Blind Slide Reading


In toxicologic pathology, “blind slide reading” involves procedures in which the pathologist is unaware of the treatment group status of individual animals during the histologic slide evaluation phase of a toxicologic bioassay.  Blind slide reading continues to be a controversial topic, despite published recommendations on this subject authored by professional societies and governmental regulatory agencies (e.g., The Society of Toxicologic Pathology and the US FDA).  The reason for this is understandable.

From the earliest days of their careers, scientists and statisticians are cautioned repeatedly about the perils of sampling and observational bias, and correctly so, because it is undeniable that such factors have the potential to adversely impact study findings.  Consequently, randomized sampling and blinding procedures have become axiomatic in contemporary scientific research, and experimental designs routinely incorporate such measures to varying degrees.  Given this practice, the following question is often posed:  “In terms of blinding, why should histopathology be handled differently from other endpoints?”  This is a valid point of concern, but one that is easily addressed.  Unlike most other types of assays, which typically generate a set of quantitative results that are not subject to optical recognition or experience-based interpretation, toxicologic histopathology involves the visual observation of morphologic differences in histologic sections from substance-treated specimens as compared to those of untreated controls.  This observational step requires the pathologist to first discern such differences, some of which may be very subtle, among myriad complex microanatomic features that exist within each of the examined tissue types.  Therefore, the initial goal of the histopathological assessment is to ensure, to the greatest extent feasible, that toxicologically-relevant findings are not missed, i.e., to guard against false negative (= Type II) errors.  In order to best accomplish this objective, it is imperative that the pathologist be allowed to knowingly compare tissues from test subjects that are most likely to exhibit changes (i.e., those of the high dose group) to the tissues of concurrent negative controls.  The importance of this step cannot be overemphasized, as there may be little future opportunity to detect findings that were missed originally (unless the slides are ultimately peer-reviewed).  Once the initial examination has revealed all relevant findings, it becomes a simple matter for the pathologist to then mask and randomize slides that contain the target tissues, and re-assess the now blinded slides in order to confirm (or disprove, as the case may be) the existence of one or more previously recognized effects.  This second phase of the histopathologic evaluation is equally critical to the first, as it prevents the pathologist from reporting findings that represent false positive (= Type I) errors.  It is through this two-phase process, in which blinding only occurs after all important findings have been identified, that experienced toxicologic pathologists can successfully mitigate issues of observational bias, and thereby produce histopathology data that are both accurate and reliable.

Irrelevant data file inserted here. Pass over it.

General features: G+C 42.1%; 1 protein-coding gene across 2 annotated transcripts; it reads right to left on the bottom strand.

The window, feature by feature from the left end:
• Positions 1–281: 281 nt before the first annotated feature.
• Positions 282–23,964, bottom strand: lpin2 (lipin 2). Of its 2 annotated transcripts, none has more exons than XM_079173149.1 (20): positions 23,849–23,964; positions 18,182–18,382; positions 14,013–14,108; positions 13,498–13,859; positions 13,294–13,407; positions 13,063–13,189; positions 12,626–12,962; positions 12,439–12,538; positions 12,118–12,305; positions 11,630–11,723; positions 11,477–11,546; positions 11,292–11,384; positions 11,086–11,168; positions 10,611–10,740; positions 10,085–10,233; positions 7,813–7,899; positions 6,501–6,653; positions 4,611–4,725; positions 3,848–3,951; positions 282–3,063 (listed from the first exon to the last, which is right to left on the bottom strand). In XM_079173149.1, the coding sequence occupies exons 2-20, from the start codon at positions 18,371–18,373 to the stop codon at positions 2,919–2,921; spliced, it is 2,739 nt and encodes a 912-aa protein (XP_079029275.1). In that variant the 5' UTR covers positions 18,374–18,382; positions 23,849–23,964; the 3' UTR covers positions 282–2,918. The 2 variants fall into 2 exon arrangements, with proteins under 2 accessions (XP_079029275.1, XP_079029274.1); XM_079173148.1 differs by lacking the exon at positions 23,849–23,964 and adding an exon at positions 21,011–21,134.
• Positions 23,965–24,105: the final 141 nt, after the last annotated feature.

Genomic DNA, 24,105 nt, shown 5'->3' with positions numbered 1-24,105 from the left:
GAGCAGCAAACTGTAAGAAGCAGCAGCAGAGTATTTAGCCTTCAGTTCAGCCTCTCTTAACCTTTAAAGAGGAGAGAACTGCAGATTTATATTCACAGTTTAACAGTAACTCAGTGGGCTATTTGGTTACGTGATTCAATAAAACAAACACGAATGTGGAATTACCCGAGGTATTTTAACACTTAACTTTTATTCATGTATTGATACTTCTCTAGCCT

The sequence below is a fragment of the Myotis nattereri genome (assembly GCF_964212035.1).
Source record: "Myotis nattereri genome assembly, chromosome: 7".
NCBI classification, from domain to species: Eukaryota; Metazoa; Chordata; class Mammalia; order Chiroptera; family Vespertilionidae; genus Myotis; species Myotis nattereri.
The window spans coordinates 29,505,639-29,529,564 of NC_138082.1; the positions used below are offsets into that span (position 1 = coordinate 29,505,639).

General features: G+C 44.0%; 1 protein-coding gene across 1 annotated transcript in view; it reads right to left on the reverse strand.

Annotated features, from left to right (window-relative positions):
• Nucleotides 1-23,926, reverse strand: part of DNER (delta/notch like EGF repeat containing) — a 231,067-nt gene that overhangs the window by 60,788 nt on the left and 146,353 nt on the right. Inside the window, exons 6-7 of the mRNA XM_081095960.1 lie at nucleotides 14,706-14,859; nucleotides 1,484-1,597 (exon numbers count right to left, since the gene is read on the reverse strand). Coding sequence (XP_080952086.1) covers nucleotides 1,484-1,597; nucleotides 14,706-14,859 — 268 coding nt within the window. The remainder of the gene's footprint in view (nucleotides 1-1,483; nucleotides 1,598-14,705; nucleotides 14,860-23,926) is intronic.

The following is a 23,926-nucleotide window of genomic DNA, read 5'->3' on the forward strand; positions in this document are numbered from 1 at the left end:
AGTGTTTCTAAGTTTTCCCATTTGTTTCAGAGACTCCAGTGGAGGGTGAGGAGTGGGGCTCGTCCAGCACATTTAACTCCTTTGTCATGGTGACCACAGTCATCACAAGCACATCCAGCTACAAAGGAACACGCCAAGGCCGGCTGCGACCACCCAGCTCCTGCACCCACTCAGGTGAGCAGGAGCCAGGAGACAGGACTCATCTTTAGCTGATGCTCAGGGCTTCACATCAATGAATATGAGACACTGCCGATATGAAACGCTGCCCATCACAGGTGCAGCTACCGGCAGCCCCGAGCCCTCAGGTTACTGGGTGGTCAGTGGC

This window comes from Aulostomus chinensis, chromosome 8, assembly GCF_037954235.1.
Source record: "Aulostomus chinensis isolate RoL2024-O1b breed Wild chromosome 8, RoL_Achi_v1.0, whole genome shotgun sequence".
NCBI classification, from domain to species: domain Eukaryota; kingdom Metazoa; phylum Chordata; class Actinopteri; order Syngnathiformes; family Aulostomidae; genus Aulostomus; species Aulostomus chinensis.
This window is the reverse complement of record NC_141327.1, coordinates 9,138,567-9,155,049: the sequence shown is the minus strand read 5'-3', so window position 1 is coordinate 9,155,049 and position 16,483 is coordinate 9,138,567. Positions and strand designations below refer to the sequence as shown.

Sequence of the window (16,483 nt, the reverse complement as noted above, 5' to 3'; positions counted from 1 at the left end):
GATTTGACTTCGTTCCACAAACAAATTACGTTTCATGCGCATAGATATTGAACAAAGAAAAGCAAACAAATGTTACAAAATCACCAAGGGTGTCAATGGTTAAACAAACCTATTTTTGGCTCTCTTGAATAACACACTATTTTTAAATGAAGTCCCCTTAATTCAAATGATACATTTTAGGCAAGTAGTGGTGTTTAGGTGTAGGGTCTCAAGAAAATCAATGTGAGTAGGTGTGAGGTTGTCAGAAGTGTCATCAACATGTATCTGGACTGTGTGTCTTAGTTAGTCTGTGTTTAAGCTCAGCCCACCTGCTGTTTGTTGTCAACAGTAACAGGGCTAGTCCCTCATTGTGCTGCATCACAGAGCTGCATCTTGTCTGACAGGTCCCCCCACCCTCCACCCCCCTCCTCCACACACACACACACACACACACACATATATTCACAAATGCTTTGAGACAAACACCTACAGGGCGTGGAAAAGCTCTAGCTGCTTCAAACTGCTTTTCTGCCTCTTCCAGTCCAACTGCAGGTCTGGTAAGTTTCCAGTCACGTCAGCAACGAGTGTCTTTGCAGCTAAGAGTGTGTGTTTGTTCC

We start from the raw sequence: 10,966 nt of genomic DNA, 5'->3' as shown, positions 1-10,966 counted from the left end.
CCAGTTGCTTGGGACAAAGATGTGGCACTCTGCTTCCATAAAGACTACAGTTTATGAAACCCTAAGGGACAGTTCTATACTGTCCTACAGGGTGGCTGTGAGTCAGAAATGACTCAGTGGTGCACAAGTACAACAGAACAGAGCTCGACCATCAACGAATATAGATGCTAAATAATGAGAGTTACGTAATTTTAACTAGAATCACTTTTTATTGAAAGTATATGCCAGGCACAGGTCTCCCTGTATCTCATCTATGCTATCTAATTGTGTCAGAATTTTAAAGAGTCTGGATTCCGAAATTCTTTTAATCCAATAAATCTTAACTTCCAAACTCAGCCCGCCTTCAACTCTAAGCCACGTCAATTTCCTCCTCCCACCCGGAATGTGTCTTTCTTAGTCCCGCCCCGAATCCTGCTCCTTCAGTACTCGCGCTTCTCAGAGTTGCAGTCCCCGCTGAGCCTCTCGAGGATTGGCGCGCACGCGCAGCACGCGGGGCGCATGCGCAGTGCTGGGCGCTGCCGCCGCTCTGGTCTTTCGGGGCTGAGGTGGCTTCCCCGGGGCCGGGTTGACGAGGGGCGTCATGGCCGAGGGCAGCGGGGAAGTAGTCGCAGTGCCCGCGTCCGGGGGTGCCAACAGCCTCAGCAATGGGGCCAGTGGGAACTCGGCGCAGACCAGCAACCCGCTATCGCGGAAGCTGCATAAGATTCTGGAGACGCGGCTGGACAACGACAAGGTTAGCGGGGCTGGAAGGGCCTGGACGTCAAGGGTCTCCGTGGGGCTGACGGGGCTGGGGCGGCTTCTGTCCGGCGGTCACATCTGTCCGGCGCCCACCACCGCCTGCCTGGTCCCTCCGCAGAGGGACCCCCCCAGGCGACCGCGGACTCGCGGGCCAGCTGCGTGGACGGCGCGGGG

“Blind slide reading” is prevalent in the medical device evaluation industry.  Much of this is undoubtedly driven by the quantitative basis of engineering and manufacturing devices to exact specifications.  Medical device design teams often pull heavily from engineering and materials scientists who are used to precise measurements and quantitative data sets.  For all the reasons enumerated above, the histopathologic analysis of device and biological systems interactions relies on observational differences between the interaction of the test device with the biological test system in comparison to a predicate device or sometimes a sham, which a blinded slide review negates to a large extent.  Also, “blind slide reading” for some medical device studies may extend to having different sacrifice intervals masked from the toxicologic pathologist.  Without knowledge of time events, the visual observations that together with the pathologist’s experience yields a comparison of early to later tissue reactions is hampered.  Pertinent changes may be lost in the background of findings that are reported, often the default when the toxicological pathologist reports all changes whether important to the test device and its timeline or not.  In other words, the noise of many diagnoses may obscure subtle differences.  Furthermore, many devices are unique in material, material composition percentage and structure.  It is very helpful to the toxicologic pathologist to have a test sample of the device, either whole before processing to slide or on the slide,  in order to have a full three dimensional idea of its potential interactions with the biological system under test.  This is often not done when ‘blind slide evaluation’ has been requested.

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